and I could have, mind you, had it not been for the ‘Meet Joe Black‘ piece that Biko ran on this blog, rather the old one, it jolted me awake. Everyone was telling me to stick my ass in school and them comments made me realize that if I were to send education to hell, it would take me with it. We were tied to each other.
That got me scared and with my tail in between my legs, I went to my former principal and begged him to take me back. His words were clear. He told me in no uncertain terms that he couldn’t admit me even to save himself from piles. Not that I’m that bad, he just stereotyped me after he learned where I lived and embarked on a mission to kick me out. When he got me into the cross hairs, there was no way I could wiggle out.
The only other viable option was joining a day school a stone throw away from home since gramps couldn’t pay the admission fee required to join a boarding school but it also brought with it a host of problems. Since its inception, nobody’s ever got above C+ in that school. It’s in Majengo and to put up a school in Majengo is akin to putting up a church in Mecca. Even if I completed the fourth form and got me the C+, what then? The college fees would still be impossible to pay.
I was in a limbo, stuck in the bog of indecision and hopelessness. I knew I had to complete my studies and go to campus. That was the only ticket out the ghetto, it’s always been. The only question was how. It was a question whose answer I didn’t have. I was in this state of despair when the call came. The one that changed my life. Someone wanted to take me back to school, all expenses paid. They had my story in this very blog and were extending a helping hand.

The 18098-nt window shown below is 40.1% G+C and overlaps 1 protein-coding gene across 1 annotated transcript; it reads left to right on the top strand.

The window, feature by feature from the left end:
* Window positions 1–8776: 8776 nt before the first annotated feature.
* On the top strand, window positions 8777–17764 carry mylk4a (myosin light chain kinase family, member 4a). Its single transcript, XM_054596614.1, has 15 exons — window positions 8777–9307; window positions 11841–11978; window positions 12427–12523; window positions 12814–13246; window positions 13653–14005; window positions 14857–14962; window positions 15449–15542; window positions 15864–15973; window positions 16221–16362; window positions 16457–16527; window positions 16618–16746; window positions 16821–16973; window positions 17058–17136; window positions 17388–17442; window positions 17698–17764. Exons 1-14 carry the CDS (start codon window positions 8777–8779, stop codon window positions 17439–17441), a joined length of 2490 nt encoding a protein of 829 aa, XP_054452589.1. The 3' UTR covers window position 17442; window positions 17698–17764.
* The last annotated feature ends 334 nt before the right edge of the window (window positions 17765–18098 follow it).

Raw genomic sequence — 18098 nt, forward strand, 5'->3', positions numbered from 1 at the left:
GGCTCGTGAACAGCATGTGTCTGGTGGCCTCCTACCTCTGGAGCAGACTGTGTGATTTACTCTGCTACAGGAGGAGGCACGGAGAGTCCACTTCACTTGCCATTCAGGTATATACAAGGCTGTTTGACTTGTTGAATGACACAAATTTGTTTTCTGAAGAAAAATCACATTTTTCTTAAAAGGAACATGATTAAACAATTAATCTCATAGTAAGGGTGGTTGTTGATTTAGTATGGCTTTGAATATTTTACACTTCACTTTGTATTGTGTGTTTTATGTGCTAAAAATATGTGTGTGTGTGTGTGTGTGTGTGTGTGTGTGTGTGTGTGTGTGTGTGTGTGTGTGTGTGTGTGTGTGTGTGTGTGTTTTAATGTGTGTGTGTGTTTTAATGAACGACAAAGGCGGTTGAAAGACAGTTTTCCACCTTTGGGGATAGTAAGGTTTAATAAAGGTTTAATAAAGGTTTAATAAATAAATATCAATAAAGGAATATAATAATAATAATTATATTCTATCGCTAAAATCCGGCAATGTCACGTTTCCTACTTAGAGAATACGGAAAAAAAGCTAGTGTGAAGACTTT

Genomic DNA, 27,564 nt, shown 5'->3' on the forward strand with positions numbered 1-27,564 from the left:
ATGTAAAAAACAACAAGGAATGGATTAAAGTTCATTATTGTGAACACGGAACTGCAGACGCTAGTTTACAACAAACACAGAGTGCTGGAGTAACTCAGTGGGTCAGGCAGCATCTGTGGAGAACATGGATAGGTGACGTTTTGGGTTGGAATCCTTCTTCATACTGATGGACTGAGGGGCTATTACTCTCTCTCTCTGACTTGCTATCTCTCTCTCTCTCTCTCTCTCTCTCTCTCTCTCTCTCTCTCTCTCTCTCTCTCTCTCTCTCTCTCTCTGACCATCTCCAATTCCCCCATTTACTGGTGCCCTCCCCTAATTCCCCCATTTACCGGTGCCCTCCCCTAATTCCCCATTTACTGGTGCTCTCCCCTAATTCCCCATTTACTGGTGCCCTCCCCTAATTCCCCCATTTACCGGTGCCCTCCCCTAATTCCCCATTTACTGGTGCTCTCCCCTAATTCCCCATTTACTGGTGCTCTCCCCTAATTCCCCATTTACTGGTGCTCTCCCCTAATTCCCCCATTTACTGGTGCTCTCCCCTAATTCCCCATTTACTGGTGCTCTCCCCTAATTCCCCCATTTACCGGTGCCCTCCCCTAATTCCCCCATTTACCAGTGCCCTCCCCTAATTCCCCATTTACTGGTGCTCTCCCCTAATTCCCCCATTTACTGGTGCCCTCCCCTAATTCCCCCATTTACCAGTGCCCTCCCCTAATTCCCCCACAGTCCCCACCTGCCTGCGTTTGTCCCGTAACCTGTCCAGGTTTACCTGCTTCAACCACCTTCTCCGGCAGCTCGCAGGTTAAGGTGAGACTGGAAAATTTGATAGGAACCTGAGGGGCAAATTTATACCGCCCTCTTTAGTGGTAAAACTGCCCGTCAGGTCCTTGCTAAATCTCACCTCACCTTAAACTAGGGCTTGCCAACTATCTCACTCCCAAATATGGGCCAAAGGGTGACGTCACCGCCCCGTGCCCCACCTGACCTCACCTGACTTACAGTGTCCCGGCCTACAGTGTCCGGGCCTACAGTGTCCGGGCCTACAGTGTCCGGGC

We all hear of miracles and divine intervention but it takes one to know one. I can’t capture the feeling in words, as I would like to. I was lost for words, like really dumbstruck. It isn’t often that I lack something to say but then there are things I’ve never imagined happening. I didn’t want to believe it but it was true. Someone was giving me a second chance. I cried for the first time since class three. For real, them tears welled up in my eyes and rolled down my cheeks. To date, I don’t think they understand the enormity of the impact that single action had on my life. It was the answer to my one prayer.
Rejunevated, I began school hunting. My discipline record wasn’t all that good and the principal had said as much in the leaving certificate so it wasn’t that easy to get a school. Also, it didn’t make it any easier either that I wanted to join fourth form and most schools had already registered. These, however, were small obstacles and I wasn’t about to let them bar my way. After a frantic search I ended up at Mackenzie Education Centre and that’s where I am as I pen this.
Looking around I realize I have a lot to be thankful for. If there’s one thing I’ve learned is not to take anything for granted. It’s nothing short of a miracle that I’m here. When I wake up at three and find am the only one, I don’t take it as a cue to go back to bed. Rather, I see it as an incentive to wake up earlier and bury myself in books. These other guys have a right to sleep all the way till noon if they wanted to. They earned it. They are here legitimately so to speak. As for me, I’m an intruder, a foreigner and I’ll be damned if I slip into their nonchalance and forget even for a second where I’m coming from.
I have a new outlook toward life. I’m no longer the uncaring bastard out against the world. I used to be loud mouthed, talking down anyone who crossed my path and hating on people who had had life hand them grapes complete with the wine presser. I used to feel like I couldn’t be what I wanted to be because I wasn’t born into it. I’m no longer that angry kid. I’ve learned to be patient and humble; I’ve learned to take life as I come, live it one second at time.
Positivity has begun flowing into my life. My bro, who after finishing the fourth form just lay about, has found himself a sponsor and is now in campus. My other bro is done with drugs and has landed a job in Qatar. It’s all piecing together.
To get to where I am, I’m indebted to a lot of people: God, my sponsor, my family, Bikozulu and lastly to you who’s reading this and even though it hardly covers the depth of my gratitude let me just say it. Thank you.
[Photo credit: Grammarchic]